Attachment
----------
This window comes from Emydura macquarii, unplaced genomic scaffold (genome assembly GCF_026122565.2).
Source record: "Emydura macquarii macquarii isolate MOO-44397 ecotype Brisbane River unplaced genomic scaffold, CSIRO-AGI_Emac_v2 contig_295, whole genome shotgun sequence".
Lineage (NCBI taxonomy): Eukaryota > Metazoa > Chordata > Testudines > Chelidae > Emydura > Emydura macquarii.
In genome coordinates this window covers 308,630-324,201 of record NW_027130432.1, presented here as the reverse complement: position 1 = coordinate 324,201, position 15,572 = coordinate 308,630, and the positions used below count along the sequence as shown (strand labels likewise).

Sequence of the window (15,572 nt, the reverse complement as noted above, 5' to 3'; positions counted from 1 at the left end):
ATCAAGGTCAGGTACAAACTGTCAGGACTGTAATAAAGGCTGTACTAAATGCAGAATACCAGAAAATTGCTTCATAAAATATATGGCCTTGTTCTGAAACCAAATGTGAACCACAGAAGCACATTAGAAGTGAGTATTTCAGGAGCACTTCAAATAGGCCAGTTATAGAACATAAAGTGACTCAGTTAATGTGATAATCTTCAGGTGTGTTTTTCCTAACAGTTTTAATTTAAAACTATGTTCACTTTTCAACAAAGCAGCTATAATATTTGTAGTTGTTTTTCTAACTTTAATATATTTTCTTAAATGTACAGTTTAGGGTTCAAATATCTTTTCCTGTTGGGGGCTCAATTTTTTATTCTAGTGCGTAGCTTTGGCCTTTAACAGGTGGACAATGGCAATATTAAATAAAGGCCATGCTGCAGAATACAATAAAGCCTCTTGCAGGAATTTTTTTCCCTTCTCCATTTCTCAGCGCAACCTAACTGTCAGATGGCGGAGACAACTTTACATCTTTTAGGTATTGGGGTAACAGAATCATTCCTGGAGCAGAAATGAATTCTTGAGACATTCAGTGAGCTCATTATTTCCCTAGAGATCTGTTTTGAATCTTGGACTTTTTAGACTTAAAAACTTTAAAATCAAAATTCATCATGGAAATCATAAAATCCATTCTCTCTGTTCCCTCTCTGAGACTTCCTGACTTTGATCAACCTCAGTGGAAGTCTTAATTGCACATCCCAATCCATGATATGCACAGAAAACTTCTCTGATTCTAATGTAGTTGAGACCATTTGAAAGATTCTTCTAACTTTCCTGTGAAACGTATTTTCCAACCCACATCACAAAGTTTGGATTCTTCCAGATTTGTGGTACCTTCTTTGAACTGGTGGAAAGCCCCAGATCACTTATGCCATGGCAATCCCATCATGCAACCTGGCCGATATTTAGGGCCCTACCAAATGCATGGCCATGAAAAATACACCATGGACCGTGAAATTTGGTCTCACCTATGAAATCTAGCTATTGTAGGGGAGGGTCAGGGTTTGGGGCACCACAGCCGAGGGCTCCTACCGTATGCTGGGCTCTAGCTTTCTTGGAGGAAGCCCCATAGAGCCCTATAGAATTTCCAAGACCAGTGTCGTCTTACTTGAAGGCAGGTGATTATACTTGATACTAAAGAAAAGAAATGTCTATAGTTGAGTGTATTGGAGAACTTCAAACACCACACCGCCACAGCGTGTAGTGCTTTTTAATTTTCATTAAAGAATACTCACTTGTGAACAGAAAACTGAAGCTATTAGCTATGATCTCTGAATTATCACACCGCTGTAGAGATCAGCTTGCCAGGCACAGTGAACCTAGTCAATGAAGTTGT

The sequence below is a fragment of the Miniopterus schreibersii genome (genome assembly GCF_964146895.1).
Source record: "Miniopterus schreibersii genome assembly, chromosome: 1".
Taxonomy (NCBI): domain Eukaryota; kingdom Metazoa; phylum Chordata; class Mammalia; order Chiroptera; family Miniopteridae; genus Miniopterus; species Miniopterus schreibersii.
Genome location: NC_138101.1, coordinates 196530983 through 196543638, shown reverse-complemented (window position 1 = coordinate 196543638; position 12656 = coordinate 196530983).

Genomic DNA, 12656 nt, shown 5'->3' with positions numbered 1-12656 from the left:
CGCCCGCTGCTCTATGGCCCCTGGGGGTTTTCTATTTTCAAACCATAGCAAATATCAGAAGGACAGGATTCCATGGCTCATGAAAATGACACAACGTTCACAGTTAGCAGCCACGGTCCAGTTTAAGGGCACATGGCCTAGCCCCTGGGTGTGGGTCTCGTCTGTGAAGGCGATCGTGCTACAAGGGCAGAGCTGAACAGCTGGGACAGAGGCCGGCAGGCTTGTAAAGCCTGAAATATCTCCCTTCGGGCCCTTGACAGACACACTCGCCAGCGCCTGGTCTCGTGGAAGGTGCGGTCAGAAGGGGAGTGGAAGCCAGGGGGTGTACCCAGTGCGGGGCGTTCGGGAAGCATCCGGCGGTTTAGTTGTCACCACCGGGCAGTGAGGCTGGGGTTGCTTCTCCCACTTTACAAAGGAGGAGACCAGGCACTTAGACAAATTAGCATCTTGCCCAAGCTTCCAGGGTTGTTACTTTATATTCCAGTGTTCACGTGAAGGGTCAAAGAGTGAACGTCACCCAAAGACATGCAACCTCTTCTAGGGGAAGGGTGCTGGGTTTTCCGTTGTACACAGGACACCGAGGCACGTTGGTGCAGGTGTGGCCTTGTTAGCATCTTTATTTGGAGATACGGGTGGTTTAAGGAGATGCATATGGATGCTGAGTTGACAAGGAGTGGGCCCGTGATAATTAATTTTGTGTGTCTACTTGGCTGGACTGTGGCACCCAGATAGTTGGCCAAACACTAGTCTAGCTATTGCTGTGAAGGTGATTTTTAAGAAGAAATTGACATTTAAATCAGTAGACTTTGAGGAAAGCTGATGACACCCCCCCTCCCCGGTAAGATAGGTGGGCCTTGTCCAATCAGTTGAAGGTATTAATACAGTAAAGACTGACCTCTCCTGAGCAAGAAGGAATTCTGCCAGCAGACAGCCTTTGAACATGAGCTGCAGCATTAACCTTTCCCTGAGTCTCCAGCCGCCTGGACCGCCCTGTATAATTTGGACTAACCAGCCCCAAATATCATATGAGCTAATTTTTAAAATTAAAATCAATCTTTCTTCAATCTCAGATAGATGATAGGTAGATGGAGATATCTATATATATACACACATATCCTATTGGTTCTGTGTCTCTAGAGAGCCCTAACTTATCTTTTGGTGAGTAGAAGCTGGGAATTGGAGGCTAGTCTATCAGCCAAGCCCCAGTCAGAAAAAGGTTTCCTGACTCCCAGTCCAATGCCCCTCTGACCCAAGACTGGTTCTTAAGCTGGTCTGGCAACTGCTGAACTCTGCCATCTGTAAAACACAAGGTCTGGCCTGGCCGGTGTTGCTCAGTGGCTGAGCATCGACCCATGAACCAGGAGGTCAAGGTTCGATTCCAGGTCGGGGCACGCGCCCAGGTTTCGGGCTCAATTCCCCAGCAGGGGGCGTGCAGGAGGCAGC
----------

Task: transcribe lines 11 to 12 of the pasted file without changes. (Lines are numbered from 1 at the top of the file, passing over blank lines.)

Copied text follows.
Genomic DNA, 12656 nt, shown 5'->3' with positions numbered 1-12656 from the left:
CGCCCGCTGCTCTATGGCCCCTGGGGGTTTTCTATTTTCAAACCATAGCAAATATCAGAAGGACAGGATTCCATGGCTCATGAAAATGACACAACGTTCACAGTTAGCAGCCACGGTCCAGTTTAAGGGCACATGGCCTAGCCCCTGGGTGTGGGTCTCGTCTGTGAAGGCGATCGTGCTACAAGGGCAGAGCTGAACAGCTGGGACAGAGGCCGGCAGGCTTGTAAAGCCTGAAATATCTCCCTTCGGGCCCTTGACAGACACACTCGCCAGCGCCTGGTCTCGTGGAAGGTGCGGTCAGAAGGGGAGTGGAAGCCAGGGGGTGTACCCAGTGCGGGGCGTTCGGGAAGCATCCGGCGGTTTAGTTGTCACCACCGGGCAGTGAGGCTGGGGTTGCTTCTCCCACTTTACAAAGGAGGAGACCAGGCACTTAGACAAATTAGCATCTTGCCCAAGCTTCCAGGGTTGTTACTTTATATTCCAGTGTTCACGTGAAGGGTCAAAGAGTGAACGTCACCCAAAGACATGCAACCTCTTCTAGGGGAAGGGTGCTGGGTTTTCCGTTGTACACAGGACACCGAGGCACGTTGGTGCAGGTGTGGCCTTGTTAGCATCTTTATTTGGAGATACGGGTGGTTTAAGGAGATGCATATGGATGCTGAGTTGACAAGGAGTGGGCCCGTGATAATTAATTTTGTGTGTCTACTTGGCTGGACTGTGGCACCCAGATAGTTGGCCAAACACTAGTCTAGCTATTGCTGTGAAGGTGATTTTTAAGAAGAAATTGACATTTAAATCAGTAGACTTTGAGGAAAGCTGATGACACCCCCCCTCCCCGGTAAGATAGGTGGGCCTTGTCCAATCAGTTGAAGGTATTAATACAGTAAAGACTGACCTCTCCTGAGCAAGAAGGAATTCTGCCAGCAGACAGCCTTTGAACATGAGCTGCAGCATTAACCTTTCCCTGAGTCTCCAGCCGCCTGGACCGCCCTGTATAATTTGGACTAACCAGCCCCAAATATCATATGAGCTAATTTTTAAAATTAAAATCAATCTTTCTTCAATCTCAGATAGATGATAGGTAGATGGAGATATCTATATATATACACACATATCCTATTGGTTCTGTGTCTCTAGAGAGCCCTAACTTATCTTTTGGTGAGTAGAAGCTGGGAATTGGAGGCTAGTCTATCAGCCAAGCCCCAGTCAGAAAAAGGTTTCCTGACTCCCAGTCCAATGCCCCTCTGACCCAAGACTGGTTCTTAAGCTGGTCTGGCAACTGCTGAACTCTGCCATCTGTAAAACACAAGGTCTGGCCTGGCCGGTGTTGCTCAGTGGCTGAGCATCGACCCATGAACCAGGAGGTCAAGGTTCGATTCCAGGTCGGGGCACGCGCCCAGGTTTCGGGCTCAATTCCCCAGCAGGGGGCGTGCAGGAGGCAGC